Belfast Telegraph

BBC DJ's testicular check-up live on air in attempt to tackle male cancer taboo

By Stephanie Bell

A local radio DJ has attempted to shatter a massive male cancer taboo by bravely agreeing to have his testicles examined on air.

Vinny Hurrell did not spare his own blushes to do in public what most men feel uncomfortable doing in private, when he put himself forward for the examination and allowed it to be recorded for his Radio Ulster magazine show.

Listeners to the new weekly Monday night show heard Dr Patrick Keane, a leading urologist in Northern Ireland and Randox Health Specialist, talk through what he was doing as he examined the radio presenter in Belfast City Hospital yesterday.

Dr Keane, who helped set up the local charity Men Against Cancer, also appeared live on The Vinny Show at 10.15pm to tell listeners why physical examination is the key to detection and discussed the symptoms, treatments and survival rates of the disease.

Vinny, whose new show was launched just a month ago, said: "When I was taking my trousers off to get examined I did feel embarrassed, but because I was doing it for work that helped.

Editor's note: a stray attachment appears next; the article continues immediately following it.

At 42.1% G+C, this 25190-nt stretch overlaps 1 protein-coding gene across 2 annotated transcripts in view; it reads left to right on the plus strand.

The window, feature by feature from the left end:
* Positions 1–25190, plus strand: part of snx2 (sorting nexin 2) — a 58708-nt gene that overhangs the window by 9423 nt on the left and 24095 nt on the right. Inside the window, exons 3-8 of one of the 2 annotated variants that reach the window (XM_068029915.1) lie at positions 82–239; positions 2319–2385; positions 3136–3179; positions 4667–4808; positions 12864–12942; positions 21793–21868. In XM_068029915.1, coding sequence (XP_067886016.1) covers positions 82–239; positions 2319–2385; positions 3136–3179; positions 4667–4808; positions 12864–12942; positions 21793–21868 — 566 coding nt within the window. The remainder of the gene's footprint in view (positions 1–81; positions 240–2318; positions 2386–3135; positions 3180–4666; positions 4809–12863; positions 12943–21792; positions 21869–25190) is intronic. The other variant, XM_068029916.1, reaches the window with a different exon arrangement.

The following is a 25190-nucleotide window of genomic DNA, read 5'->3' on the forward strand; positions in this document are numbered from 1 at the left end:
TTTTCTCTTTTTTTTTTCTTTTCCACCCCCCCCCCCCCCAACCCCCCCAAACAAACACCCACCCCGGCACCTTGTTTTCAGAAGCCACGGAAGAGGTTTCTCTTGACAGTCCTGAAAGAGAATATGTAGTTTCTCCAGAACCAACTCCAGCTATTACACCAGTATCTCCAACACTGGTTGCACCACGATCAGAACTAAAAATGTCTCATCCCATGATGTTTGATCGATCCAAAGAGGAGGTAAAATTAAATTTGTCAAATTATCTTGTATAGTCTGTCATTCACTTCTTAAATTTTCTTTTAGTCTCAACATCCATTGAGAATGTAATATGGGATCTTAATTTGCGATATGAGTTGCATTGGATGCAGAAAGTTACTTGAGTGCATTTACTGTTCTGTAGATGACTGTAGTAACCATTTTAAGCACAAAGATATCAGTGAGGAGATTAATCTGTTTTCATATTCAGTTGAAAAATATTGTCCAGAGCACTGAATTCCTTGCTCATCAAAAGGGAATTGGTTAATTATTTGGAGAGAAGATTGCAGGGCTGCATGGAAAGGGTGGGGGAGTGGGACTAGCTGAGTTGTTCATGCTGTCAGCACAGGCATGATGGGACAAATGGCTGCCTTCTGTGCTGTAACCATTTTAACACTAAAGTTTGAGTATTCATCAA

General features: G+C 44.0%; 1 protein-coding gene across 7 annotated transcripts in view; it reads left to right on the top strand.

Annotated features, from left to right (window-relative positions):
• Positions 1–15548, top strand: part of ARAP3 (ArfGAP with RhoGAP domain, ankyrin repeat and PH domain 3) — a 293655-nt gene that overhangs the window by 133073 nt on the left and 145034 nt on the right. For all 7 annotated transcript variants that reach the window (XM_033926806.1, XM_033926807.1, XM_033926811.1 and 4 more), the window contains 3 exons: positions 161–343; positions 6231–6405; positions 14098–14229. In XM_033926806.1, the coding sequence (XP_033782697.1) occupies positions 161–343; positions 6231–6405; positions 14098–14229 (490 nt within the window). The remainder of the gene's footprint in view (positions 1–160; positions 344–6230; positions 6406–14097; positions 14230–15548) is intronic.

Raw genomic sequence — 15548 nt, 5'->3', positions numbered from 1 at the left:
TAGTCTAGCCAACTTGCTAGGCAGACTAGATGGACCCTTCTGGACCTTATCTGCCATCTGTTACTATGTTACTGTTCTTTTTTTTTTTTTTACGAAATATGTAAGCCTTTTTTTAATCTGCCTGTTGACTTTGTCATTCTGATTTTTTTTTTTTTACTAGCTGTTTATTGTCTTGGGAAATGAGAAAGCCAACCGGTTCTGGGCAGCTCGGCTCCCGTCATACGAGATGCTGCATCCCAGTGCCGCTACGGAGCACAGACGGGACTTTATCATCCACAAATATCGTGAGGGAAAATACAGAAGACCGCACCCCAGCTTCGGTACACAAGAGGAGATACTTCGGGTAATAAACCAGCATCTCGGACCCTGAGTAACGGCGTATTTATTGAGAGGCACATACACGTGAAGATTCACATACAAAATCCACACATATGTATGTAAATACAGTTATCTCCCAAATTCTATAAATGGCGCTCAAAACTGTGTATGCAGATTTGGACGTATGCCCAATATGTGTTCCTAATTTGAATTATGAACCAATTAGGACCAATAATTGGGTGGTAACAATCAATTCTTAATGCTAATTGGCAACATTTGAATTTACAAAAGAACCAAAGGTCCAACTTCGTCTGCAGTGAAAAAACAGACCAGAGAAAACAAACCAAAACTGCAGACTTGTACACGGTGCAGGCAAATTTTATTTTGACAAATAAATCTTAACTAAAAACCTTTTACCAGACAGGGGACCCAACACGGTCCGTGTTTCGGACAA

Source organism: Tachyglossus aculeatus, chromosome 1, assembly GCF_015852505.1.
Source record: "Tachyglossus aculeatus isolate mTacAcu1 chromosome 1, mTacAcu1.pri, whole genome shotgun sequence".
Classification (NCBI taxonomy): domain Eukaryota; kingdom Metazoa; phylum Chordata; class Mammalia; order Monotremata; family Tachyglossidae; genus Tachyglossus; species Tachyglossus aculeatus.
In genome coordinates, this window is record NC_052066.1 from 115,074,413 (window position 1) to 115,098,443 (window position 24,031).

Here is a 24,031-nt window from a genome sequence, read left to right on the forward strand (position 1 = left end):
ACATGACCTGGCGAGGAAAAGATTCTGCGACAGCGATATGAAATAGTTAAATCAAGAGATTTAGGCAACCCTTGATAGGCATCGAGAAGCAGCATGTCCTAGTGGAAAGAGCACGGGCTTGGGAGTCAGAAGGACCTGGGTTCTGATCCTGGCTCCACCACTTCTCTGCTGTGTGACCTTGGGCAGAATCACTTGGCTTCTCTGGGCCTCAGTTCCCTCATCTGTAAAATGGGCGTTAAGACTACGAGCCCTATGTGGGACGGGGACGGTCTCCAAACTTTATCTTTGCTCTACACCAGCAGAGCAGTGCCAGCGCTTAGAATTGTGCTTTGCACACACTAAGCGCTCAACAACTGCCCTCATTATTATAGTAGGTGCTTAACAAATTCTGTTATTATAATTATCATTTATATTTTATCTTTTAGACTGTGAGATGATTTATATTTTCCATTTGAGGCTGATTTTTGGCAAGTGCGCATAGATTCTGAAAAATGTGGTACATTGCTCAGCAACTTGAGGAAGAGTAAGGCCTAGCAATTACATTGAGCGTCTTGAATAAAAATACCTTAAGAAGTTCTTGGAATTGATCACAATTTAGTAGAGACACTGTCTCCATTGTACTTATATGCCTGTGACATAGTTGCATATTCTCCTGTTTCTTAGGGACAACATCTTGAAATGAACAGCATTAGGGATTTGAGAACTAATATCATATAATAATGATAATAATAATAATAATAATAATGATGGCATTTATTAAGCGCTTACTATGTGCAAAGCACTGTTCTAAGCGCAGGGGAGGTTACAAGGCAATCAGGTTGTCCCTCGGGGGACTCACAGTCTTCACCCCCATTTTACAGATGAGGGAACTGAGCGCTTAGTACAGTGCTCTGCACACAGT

"The entire examination takes about 10 seconds and is something every man should be doing once a month, especially young men. Men are really bad when it comes to their health and for some reason get really embarrassed talking about stuff like that.

"The survival rates for testicular cancer if caught early are really high and it can affect a lot of younger people as well, which is why I felt it was important to highlight it.

"Men to an extent are always rooting around in there at some point, so hopefully they might now know what to look for and what is normal as well as what is abnormal."

The 32-year-old from Randalstown is best known as Stephen Nolan's long-suffering sidekick in his role as producer of the weekday morning show Nolan.

A month ago he branched out on his own with the launch of his own magazine show on Monday nights.

The Vinny Show has quickly become established as a lively, late-night programme looking at real-life problems, from mental health to emigration, dating and everything in between.

"Hosting his own show has come naturally to the radio veteran, who is delighted with how popular it has proven in its first weeks.

He said: "It's going OK so far and I'm happy enough.

"I'm really enjoying it and each week is a bit different as we are talking to real people about real experiences.

"We've heard some amazing stories and when you are complaining about things from day to day, it makes you think about what other people have to deal with."

Belfast Telegraph


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